As a lot of you out there know, I’m a ham radio operator. It’s a passing fancy of mine that goes very well with the general modus operandi of “tinkerer”: it’s allegedly a hobby about building and experimenting with radio technologies.
A whole lot of people (most of whom have nothing to do with the hobby of amateur radio as defined by regulatory bodies) have discovered that the Raspberry Pi can do a great job of generating a FM signal suitable for basically making a “pirate radio throwie“: a disposable device that generates a modest signal that can be heard on FM radios within a short radius.
“Huzzah!” I say to these experimenters and their toys. I salute any effort to promote the radio arts.. and I would love to take every one under my wing and show them how with a few simple extra parts (a low-pass filter and a transistor or two) they can make their signal slightly stronger.. and a whole lot cleaner for everyone on the radio dial.
So I recently get the crazy idea that, since this is in essence a 100% “software defined radio” it should be trivial to rework the “pifm” software into doing some bidding for me as an APRS device. If a wideband FM stereo signal can be generated, it’s just a matter of tweaking the bandwidth down to “narrowband” FM. I would as a matter of course add aforementioned “filtering” before I ever put this thing in amateur radio usage… but fundamentally it seems to me to be a logical conclusion, a fun weekend project, and even more importantly something to dust off the old brain cells and improve my skills as a radio geek.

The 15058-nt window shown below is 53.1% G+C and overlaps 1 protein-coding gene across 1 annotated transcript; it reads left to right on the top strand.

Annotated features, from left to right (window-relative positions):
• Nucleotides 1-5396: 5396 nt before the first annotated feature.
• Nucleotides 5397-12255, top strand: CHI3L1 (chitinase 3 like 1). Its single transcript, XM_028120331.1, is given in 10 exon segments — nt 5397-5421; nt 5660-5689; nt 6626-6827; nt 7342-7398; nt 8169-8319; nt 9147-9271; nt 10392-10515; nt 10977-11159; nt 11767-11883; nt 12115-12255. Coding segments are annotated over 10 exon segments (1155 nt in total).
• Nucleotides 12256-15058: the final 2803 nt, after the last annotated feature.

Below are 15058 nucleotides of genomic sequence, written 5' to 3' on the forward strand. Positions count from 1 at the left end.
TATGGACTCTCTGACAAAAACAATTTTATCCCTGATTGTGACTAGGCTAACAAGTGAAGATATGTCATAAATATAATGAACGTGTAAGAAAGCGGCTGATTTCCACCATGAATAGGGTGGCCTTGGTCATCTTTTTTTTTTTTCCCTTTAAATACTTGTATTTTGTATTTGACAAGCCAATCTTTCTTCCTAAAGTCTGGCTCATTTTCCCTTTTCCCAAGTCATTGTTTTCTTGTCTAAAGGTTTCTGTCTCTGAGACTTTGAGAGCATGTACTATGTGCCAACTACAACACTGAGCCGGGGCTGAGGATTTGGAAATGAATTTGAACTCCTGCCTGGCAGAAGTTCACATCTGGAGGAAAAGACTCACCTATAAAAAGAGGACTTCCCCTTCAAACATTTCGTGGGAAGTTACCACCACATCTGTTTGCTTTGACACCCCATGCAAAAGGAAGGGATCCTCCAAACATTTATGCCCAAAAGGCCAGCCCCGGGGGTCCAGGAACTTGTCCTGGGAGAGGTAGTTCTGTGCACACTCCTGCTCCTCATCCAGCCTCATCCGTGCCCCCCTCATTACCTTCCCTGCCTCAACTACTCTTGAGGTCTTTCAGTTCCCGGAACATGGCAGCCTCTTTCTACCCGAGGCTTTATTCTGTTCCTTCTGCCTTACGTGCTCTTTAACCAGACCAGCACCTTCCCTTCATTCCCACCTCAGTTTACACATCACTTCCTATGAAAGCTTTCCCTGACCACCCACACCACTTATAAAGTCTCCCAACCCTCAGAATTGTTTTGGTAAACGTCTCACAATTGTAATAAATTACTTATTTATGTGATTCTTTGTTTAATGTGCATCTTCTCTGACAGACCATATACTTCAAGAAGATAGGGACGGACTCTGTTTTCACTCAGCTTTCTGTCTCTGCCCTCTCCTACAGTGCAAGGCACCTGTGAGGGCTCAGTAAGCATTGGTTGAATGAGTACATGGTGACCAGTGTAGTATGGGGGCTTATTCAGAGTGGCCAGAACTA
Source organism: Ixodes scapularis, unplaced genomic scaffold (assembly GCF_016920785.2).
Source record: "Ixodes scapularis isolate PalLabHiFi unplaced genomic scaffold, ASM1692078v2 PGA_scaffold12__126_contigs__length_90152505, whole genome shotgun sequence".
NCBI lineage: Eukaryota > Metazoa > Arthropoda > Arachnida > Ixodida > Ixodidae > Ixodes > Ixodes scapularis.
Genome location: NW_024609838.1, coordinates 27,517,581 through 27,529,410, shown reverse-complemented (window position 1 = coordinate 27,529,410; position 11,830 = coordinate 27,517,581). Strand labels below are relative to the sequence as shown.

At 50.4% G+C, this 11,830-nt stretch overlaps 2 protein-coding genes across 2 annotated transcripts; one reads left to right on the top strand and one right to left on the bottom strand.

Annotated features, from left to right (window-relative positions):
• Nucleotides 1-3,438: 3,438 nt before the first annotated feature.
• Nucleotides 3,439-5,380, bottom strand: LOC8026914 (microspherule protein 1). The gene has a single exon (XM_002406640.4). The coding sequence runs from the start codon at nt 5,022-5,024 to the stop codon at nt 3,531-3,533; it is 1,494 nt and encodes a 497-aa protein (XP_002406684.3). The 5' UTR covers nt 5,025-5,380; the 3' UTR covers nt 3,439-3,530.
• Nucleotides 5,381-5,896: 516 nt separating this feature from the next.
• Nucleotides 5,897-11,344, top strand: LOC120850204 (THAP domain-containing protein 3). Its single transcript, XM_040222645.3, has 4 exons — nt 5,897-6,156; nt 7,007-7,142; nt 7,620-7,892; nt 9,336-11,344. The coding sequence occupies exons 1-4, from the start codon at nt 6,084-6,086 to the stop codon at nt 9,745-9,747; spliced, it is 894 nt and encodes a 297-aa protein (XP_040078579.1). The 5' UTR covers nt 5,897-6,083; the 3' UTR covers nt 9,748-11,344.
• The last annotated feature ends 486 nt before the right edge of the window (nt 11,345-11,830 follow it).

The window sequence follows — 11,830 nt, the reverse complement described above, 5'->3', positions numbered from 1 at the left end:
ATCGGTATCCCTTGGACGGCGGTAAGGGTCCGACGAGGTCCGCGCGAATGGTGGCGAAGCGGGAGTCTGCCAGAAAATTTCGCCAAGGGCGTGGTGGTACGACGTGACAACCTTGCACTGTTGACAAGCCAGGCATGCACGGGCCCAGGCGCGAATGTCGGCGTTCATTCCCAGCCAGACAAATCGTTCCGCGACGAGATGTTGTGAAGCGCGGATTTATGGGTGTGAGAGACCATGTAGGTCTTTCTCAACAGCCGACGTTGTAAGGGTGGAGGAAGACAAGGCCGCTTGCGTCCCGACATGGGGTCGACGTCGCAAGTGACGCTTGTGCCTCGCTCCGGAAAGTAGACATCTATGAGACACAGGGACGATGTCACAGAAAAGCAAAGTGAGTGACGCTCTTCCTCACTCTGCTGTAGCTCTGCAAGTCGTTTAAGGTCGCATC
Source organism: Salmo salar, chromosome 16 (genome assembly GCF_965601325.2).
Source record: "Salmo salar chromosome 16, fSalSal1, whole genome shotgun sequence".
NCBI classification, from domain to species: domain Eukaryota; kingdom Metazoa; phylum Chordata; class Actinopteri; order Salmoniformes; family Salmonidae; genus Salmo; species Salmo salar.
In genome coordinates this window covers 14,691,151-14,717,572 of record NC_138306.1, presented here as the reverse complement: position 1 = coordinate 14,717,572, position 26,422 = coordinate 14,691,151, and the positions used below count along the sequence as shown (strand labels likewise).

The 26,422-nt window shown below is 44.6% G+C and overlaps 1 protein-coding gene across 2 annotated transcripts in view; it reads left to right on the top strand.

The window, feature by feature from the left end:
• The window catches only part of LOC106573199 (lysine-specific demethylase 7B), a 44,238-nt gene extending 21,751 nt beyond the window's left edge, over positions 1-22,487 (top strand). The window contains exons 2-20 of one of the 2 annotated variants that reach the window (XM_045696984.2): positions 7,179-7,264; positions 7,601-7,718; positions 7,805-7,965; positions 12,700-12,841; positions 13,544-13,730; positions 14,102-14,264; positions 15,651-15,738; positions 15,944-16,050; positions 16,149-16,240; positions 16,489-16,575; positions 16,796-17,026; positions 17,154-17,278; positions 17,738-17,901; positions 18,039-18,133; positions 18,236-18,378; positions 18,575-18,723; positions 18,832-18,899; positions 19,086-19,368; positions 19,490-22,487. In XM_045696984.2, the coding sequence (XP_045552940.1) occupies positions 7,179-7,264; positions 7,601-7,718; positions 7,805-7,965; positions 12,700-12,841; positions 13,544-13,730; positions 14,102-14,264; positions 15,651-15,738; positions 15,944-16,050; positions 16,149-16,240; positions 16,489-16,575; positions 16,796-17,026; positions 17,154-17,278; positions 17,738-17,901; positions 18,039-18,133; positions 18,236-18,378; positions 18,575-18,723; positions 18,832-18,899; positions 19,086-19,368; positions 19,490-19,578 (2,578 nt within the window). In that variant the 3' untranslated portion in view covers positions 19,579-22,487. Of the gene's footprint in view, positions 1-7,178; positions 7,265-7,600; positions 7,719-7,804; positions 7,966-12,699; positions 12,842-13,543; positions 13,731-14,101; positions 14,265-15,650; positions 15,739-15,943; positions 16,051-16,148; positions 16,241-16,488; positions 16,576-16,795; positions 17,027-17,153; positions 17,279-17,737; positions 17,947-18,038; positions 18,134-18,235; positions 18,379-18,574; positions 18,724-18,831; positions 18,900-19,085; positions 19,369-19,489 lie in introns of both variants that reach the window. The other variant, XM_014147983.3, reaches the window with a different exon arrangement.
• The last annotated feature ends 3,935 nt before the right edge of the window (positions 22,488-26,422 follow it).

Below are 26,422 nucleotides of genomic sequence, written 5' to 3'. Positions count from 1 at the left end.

God help me for the responses I’ve been getting on Reddit for *gasp* even considering it and vocalizing my intentions (and also wondering if I was reinventing the wheel).
Out came the Old Men of Henry Radio types, blasting me for even suggesting it. “Go buy a $20 transmitter that pretends it’s a real radio,” one response said.
So with that tone and attitude I simply have come to the conclusion that I can no longer support amateur radio as a hobby, and further, it needs to be killed. “Ham radio operators” are killing inventive ideas actively, and discouraging experimentation? What crazy wacko world do I live in where the very place we’re supposed to be innovative and cutting edge is the place I’m discouraged from even thinking about something that is expanding our knowledge of how to put a signal on the air.
So, since that’s the attitude of most hams nowadays, I can no longer support this hobby in any shape or form. And to that end, I’m even going to encourage its destruction. The next time there’s a Notice regarding the ham spectrum, my response to the FCC is going to be:
[ham] radio no longer serves the general good and has become nothing more than a waste of spectrum: mostly because the denizens of the spectrum today no longer encourage active experimentation and expanding of the radio art and instead discourage experiments and are hostile to young minds wanting to explore.
It’s time for these old men to turn off their old radios, hang up their antique microphones, and get out of the way of progress.